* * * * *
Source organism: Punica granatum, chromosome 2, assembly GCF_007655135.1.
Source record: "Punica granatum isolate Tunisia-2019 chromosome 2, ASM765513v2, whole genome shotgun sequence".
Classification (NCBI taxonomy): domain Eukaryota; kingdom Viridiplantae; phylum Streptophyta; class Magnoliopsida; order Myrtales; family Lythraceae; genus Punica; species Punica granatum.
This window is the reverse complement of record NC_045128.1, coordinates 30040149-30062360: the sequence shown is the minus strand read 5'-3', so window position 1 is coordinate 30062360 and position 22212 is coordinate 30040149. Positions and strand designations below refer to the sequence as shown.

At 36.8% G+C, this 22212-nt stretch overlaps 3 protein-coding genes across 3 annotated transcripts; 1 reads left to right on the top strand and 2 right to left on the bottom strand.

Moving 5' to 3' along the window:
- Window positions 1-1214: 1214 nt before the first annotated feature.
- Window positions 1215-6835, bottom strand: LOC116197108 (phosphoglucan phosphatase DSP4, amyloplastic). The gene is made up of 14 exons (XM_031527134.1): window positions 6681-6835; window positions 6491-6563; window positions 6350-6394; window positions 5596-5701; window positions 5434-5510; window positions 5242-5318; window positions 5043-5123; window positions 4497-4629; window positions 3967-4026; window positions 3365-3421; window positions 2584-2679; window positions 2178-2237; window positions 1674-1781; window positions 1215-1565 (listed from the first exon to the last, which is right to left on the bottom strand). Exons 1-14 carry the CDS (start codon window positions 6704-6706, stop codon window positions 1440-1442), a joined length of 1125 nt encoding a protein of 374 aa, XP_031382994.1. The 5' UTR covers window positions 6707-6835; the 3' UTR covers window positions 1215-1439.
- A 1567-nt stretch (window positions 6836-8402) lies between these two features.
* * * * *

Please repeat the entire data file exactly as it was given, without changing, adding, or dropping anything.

Source organism: Punica granatum, chromosome 2, assembly GCF_007655135.1.
Source record: "Punica granatum isolate Tunisia-2019 chromosome 2, ASM765513v2, whole genome shotgun sequence".
Classification (NCBI taxonomy): domain Eukaryota; kingdom Viridiplantae; phylum Streptophyta; class Magnoliopsida; order Myrtales; family Lythraceae; genus Punica; species Punica granatum.
This window is the reverse complement of record NC_045128.1, coordinates 30040149-30062360: the sequence shown is the minus strand read 5'-3', so window position 1 is coordinate 30062360 and position 22212 is coordinate 30040149. Positions and strand designations below refer to the sequence as shown.

At 36.8% G+C, this 22212-nt stretch overlaps 3 protein-coding genes across 3 annotated transcripts; 1 reads left to right on the top strand and 2 right to left on the bottom strand.

Moving 5' to 3' along the window:
- Window positions 1-1214: 1214 nt before the first annotated feature.
- Window positions 1215-6835, bottom strand: LOC116197108 (phosphoglucan phosphatase DSP4, amyloplastic). The gene is made up of 14 exons (XM_031527134.1): window positions 6681-6835; window positions 6491-6563; window positions 6350-6394; window positions 5596-5701; window positions 5434-5510; window positions 5242-5318; window positions 5043-5123; window positions 4497-4629; window positions 3967-4026; window positions 3365-3421; window positions 2584-2679; window positions 2178-2237; window positions 1674-1781; window positions 1215-1565 (listed from the first exon to the last, which is right to left on the bottom strand). Exons 1-14 carry the CDS (start codon window positions 6704-6706, stop codon window positions 1440-1442), a joined length of 1125 nt encoding a protein of 374 aa, XP_031382994.1. The 5' UTR covers window positions 6707-6835; the 3' UTR covers window positions 1215-1439.
- A 1567-nt stretch (window positions 6836-8402) lies between these two features.